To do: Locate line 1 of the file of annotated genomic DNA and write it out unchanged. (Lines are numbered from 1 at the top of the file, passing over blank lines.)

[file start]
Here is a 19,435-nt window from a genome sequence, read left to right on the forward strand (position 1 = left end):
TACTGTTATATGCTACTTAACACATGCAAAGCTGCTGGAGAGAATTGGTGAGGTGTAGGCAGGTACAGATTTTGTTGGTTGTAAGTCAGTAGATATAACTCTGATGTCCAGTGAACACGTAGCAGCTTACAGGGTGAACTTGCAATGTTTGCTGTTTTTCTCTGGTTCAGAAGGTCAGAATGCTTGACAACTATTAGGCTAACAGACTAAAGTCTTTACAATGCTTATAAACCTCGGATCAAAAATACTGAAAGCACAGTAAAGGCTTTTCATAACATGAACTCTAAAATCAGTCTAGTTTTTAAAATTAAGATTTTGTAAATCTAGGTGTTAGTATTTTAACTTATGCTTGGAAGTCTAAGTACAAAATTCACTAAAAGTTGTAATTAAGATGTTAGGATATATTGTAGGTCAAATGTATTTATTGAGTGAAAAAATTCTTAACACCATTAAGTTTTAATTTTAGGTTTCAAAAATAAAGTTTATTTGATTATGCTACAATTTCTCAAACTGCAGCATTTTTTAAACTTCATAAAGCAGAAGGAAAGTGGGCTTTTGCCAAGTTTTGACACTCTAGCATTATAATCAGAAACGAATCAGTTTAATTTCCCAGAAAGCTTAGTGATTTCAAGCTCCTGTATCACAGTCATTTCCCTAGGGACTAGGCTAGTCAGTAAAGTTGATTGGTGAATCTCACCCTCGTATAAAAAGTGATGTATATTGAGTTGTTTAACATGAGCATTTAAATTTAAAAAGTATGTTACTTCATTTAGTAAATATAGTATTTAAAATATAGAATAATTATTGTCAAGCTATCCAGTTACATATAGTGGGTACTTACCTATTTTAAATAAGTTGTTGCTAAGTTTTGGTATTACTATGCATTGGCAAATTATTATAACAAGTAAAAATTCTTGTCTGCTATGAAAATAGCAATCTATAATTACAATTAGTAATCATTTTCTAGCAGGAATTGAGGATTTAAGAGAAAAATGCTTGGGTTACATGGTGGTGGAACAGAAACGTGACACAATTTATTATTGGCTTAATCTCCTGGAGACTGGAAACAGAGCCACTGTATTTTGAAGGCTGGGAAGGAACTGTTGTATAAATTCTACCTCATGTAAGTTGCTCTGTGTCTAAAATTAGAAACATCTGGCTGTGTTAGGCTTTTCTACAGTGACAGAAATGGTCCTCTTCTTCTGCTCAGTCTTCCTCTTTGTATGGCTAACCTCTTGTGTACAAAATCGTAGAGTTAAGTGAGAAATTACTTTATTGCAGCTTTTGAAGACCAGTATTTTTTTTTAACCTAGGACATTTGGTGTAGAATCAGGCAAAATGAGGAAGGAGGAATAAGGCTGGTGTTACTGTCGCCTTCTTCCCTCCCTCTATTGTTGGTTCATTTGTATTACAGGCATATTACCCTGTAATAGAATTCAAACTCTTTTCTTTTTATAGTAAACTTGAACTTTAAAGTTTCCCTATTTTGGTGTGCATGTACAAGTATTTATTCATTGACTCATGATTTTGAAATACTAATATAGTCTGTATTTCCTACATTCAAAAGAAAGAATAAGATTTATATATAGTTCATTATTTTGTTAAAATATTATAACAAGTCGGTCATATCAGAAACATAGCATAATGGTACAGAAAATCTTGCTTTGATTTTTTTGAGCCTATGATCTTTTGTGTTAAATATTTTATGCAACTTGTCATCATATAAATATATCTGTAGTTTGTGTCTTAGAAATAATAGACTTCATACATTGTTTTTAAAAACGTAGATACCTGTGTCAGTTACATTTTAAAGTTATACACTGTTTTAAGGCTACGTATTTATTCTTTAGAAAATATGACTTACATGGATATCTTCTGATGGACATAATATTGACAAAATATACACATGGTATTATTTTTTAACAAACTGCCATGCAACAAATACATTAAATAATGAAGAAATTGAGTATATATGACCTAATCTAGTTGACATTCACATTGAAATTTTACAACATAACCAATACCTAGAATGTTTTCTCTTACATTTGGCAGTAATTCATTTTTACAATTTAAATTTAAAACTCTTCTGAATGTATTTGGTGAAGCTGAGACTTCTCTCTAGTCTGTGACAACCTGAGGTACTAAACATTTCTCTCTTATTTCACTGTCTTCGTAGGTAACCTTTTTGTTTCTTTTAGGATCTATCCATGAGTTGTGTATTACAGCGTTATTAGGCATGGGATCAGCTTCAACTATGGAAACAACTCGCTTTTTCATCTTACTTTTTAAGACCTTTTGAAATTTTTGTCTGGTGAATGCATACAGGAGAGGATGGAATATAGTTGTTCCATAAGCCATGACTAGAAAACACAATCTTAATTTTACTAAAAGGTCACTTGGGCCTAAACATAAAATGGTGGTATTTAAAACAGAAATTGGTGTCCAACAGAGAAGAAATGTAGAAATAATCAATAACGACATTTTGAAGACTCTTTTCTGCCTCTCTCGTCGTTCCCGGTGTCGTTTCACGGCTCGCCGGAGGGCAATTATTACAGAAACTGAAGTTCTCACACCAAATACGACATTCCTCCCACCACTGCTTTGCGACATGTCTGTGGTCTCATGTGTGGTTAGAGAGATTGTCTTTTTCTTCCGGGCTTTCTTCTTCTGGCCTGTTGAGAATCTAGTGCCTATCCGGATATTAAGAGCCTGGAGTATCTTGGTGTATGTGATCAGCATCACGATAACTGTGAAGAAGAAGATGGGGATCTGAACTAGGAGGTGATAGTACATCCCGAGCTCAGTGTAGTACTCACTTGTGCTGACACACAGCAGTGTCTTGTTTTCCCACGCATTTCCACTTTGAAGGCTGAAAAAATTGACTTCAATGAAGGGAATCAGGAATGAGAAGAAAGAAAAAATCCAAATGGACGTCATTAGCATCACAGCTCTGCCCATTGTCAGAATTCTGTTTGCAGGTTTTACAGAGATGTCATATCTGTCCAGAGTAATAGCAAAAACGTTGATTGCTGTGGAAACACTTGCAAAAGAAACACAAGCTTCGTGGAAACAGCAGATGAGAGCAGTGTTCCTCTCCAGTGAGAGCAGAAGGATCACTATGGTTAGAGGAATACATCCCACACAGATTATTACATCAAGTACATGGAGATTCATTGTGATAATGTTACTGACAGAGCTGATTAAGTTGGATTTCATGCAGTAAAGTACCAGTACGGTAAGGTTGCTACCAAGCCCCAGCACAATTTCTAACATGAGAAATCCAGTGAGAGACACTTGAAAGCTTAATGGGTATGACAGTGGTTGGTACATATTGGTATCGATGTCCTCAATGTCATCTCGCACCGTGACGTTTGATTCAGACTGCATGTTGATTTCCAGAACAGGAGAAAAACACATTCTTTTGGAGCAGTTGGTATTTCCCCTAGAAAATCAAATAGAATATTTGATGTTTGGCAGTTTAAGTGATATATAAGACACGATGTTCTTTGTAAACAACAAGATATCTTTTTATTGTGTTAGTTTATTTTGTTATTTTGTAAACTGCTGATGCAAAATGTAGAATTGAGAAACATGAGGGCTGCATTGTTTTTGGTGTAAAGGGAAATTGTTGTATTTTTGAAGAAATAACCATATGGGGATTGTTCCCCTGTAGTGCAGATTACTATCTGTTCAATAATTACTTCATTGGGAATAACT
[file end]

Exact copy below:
Here is a 19,435-nt window from a genome sequence, read left to right on the forward strand (position 1 = left end):